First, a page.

Elections 2013: In Islamabad, women voters could be game changers

An edited version of this article was first published in The Express Tribune on May 11, 2013.

Islamabad – Women voters will have a significant say in deciding the fate of candidates contesting elections for the capital’s two National Assembly constituencies. But they appear to have made their voting decisions based on general problems facing the country rather than candidates’ positions about women empowerment.

A majority of Islamabad’s nearly 291,560 women voters, which make up for 46.3 per cent of the city’s total registered voters, seem determined to vote, even if on the eve of the general elections some of them were still undecided about the political party or candidate they will grant their stamp of approval.

A considerable proportion of women in the urban areas, including first-time voters in the 18 to 25 age group, are leaning toward the Pakistan Tehreek-e Insaf (PTI), evident from the presence of women at the huge PTI political gathering at Islamabad’s D-chowk on Thursday, the last day of electioneering.

“I personally don’t like Imran Khan too much but I think what he represents is good,” said Gul Umar, a housewife in Islamabad’s sector F-6 on Friday. “I will vote for the PTI on the basis that it is a better option than the other political parties.”

Umar’s point-of-view about Khan might be strikingly different from a majority of PTI followers, who seem to be developing a cult of the PTI chief.

But like some other PTI women supporters who spoke with The Express Tribune she said she was inspired by the party’s slogan of change and believed in the popular saying that people who do not vote cannot complain about the country’s future.

Irum Mahmood, a housewife shopping for groceries in sector G-9’s Karachi Company market, said she was going to vote but will make the final decision once she gets to the polling station on Saturday.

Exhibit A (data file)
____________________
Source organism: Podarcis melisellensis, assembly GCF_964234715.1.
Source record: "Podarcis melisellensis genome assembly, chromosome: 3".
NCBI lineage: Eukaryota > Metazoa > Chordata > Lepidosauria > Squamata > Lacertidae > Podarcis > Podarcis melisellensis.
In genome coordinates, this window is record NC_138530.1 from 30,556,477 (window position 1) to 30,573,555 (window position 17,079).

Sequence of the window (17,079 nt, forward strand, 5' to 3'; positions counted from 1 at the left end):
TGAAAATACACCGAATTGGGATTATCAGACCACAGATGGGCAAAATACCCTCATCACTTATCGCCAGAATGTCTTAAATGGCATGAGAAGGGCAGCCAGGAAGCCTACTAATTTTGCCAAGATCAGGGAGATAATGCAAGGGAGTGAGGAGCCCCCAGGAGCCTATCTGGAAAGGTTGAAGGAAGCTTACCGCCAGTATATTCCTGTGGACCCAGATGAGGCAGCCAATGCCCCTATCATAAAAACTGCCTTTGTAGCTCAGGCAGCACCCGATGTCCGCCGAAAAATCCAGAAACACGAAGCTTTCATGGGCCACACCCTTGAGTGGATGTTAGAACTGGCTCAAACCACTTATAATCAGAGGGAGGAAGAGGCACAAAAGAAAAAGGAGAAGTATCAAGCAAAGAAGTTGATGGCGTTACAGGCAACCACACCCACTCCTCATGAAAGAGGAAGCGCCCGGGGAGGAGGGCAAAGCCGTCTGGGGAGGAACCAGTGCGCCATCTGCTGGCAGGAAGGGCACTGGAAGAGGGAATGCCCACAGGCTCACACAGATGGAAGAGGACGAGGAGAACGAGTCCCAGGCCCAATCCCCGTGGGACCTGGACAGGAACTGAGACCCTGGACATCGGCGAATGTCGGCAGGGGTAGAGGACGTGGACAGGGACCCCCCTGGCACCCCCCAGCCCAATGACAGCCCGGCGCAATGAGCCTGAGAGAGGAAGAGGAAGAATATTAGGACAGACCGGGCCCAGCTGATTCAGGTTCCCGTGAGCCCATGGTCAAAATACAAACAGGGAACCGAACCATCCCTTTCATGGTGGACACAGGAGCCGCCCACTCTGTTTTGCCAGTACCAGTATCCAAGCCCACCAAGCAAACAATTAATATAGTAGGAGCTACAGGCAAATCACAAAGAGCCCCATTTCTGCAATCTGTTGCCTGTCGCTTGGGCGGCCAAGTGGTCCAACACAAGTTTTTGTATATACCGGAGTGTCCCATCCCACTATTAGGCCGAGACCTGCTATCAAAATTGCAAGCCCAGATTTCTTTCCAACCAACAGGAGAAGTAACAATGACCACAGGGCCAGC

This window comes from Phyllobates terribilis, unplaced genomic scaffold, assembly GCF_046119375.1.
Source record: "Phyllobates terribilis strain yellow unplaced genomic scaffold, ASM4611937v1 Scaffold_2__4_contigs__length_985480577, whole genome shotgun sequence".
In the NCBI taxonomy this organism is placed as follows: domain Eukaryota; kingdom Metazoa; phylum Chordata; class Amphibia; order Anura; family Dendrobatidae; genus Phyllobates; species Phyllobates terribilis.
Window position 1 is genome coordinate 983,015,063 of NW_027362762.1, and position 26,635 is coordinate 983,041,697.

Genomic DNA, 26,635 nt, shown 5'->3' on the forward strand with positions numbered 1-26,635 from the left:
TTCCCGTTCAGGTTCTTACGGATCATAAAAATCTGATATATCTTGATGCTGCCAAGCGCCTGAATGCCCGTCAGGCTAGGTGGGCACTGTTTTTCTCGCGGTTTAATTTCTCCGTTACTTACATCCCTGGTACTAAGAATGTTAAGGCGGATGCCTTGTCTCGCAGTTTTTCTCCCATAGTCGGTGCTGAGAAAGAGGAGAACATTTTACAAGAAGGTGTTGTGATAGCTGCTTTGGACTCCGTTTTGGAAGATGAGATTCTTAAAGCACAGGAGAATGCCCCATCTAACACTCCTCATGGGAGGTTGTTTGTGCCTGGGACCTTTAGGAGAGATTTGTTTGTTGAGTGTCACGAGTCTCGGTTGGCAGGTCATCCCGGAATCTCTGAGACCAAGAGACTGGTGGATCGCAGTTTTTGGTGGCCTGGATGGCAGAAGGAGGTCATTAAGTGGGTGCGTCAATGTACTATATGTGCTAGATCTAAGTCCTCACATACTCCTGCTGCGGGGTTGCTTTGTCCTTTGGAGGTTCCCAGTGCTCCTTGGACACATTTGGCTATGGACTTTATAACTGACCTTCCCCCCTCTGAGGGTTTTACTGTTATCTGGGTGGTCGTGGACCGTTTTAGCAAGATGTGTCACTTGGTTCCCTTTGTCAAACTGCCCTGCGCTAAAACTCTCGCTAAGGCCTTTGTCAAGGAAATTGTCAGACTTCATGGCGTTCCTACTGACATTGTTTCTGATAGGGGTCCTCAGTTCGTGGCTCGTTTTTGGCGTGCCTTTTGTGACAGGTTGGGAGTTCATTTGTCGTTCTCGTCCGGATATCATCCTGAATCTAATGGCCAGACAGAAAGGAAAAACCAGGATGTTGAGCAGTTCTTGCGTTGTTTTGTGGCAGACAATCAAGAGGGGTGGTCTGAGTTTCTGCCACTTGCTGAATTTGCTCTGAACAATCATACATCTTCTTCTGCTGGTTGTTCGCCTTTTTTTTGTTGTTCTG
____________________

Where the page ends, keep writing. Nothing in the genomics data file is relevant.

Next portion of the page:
Like Mahmood, Rubina Shaukat of sector F-8 said she was undecided about who she would vote to power.

“I am definitely going to vote but there is some confusion in my mind about the final choice,” said Shaukat. But she said she would choose from one of the four major political parties in NA-48.

Mahmood said she had not reviewed each party’s position on women rights but will make her choice based on basic issues.

“Inflation, load shedding, water shortage, these are all women’s problems essentially,” she said.

Sehrish Rabbani, a student who said she was leaning toward the PTI for her vote ever, said she had not read each political party’s position on women rights but said she had considered what the parties had to say about solving the power crisis.

In Tarlai, a village on the outskirts of Islamabad, Shaheen Bibi said her family usually votes for Pakistan Muslim League-Nawaz, but she might vote in favour of Jamaat-e Islami this time, a decision she has left till the Election Day.

In the rural areas, some women seemed to have given up on the political parties, too.

“All the politicians are corrupt and they do not care for the public once they are elected to power,” Mai Fareeda, a resident of Humak model town, said, before adding that she would abstain from voting on May 11.

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